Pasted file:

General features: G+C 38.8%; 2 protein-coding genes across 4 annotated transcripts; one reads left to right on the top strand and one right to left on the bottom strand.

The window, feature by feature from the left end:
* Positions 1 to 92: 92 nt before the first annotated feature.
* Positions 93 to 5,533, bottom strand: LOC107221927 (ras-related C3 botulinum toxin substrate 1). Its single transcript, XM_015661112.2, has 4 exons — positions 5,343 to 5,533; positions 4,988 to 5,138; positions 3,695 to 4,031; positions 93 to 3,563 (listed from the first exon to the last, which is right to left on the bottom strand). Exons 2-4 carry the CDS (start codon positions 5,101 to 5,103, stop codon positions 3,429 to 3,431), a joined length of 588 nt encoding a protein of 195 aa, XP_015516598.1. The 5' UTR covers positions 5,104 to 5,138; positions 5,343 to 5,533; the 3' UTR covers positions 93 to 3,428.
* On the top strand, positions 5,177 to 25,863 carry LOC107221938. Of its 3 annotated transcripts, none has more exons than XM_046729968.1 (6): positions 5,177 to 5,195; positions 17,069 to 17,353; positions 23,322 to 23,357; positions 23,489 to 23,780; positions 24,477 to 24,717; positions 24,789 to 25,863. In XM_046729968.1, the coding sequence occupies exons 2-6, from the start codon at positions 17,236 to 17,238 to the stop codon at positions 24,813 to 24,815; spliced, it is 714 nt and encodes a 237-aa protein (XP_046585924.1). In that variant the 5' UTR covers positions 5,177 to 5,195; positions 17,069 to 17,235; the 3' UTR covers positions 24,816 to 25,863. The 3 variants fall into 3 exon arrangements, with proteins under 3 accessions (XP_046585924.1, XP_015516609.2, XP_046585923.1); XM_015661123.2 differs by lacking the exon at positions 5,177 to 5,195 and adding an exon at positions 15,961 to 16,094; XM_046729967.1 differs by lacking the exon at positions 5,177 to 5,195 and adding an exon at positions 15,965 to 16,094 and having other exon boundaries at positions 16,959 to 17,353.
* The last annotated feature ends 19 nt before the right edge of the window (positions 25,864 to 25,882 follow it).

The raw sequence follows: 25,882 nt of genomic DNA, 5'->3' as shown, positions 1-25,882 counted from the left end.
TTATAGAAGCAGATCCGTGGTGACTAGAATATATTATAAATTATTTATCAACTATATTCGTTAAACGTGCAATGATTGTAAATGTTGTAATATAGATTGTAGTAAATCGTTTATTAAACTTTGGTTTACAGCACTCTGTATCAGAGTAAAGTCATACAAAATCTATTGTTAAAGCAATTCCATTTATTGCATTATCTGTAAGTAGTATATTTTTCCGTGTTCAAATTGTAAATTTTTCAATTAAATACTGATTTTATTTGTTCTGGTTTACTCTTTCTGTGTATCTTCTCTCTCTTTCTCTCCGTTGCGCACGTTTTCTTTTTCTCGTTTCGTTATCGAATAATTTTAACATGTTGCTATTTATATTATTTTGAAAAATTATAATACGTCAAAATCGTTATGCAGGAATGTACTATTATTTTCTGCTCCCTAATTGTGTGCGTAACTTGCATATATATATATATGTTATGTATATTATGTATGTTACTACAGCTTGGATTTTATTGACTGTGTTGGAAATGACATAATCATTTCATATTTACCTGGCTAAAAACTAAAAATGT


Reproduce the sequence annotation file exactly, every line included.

General features: G+C 38.8%; 2 protein-coding genes across 4 annotated transcripts; one reads left to right on the top strand and one right to left on the bottom strand.

The window, feature by feature from the left end:
* Positions 1 to 92: 92 nt before the first annotated feature.
* Positions 93 to 5,533, bottom strand: LOC107221927 (ras-related C3 botulinum toxin substrate 1). Its single transcript, XM_015661112.2, has 4 exons — positions 5,343 to 5,533; positions 4,988 to 5,138; positions 3,695 to 4,031; positions 93 to 3,563 (listed from the first exon to the last, which is right to left on the bottom strand). Exons 2-4 carry the CDS (start codon positions 5,101 to 5,103, stop codon positions 3,429 to 3,431), a joined length of 588 nt encoding a protein of 195 aa, XP_015516598.1. The 5' UTR covers positions 5,104 to 5,138; positions 5,343 to 5,533; the 3' UTR covers positions 93 to 3,428.
* On the top strand, positions 5,177 to 25,863 carry LOC107221938. Of its 3 annotated transcripts, none has more exons than XM_046729968.1 (6): positions 5,177 to 5,195; positions 17,069 to 17,353; positions 23,322 to 23,357; positions 23,489 to 23,780; positions 24,477 to 24,717; positions 24,789 to 25,863. In XM_046729968.1, the coding sequence occupies exons 2-6, from the start codon at positions 17,236 to 17,238 to the stop codon at positions 24,813 to 24,815; spliced, it is 714 nt and encodes a 237-aa protein (XP_046585924.1). In that variant the 5' UTR covers positions 5,177 to 5,195; positions 17,069 to 17,235; the 3' UTR covers positions 24,816 to 25,863. The 3 variants fall into 3 exon arrangements, with proteins under 3 accessions (XP_046585924.1, XP_015516609.2, XP_046585923.1); XM_015661123.2 differs by lacking the exon at positions 5,177 to 5,195 and adding an exon at positions 15,961 to 16,094; XM_046729967.1 differs by lacking the exon at positions 5,177 to 5,195 and adding an exon at positions 15,965 to 16,094 and having other exon boundaries at positions 16,959 to 17,353.
* The last annotated feature ends 19 nt before the right edge of the window (positions 25,864 to 25,882 follow it).

The raw sequence follows: 25,882 nt of genomic DNA, 5'->3' as shown, positions 1-25,882 counted from the left end.
TTATAGAAGCAGATCCGTGGTGACTAGAATATATTATAAATTATTTATCAACTATATTCGTTAAACGTGCAATGATTGTAAATGTTGTAATATAGATTGTAGTAAATCGTTTATTAAACTTTGGTTTACAGCACTCTGTATCAGAGTAAAGTCATACAAAATCTATTGTTAAAGCAATTCCATTTATTGCATTATCTGTAAGTAGTATATTTTTCCGTGTTCAAATTGTAAATTTTTCAATTAAATACTGATTTTATTTGTTCTGGTTTACTCTTTCTGTGTATCTTCTCTCTCTTTCTCTCCGTTGCGCACGTTTTCTTTTTCTCGTTTCGTTATCGAATAATTTTAACATGTTGCTATTTATATTATTTTGAAAAATTATAATACGTCAAAATCGTTATGCAGGAATGTACTATTATTTTCTGCTCCCTAATTGTGTGCGTAACTTGCATATATATATATATGTTATGTATATTATGTATGTTACTACAGCTTGGATTTTATTGACTGTGTTGGAAATGACATAATCATTTCATATTTACCTGGCTAAAAACTAAAAATGT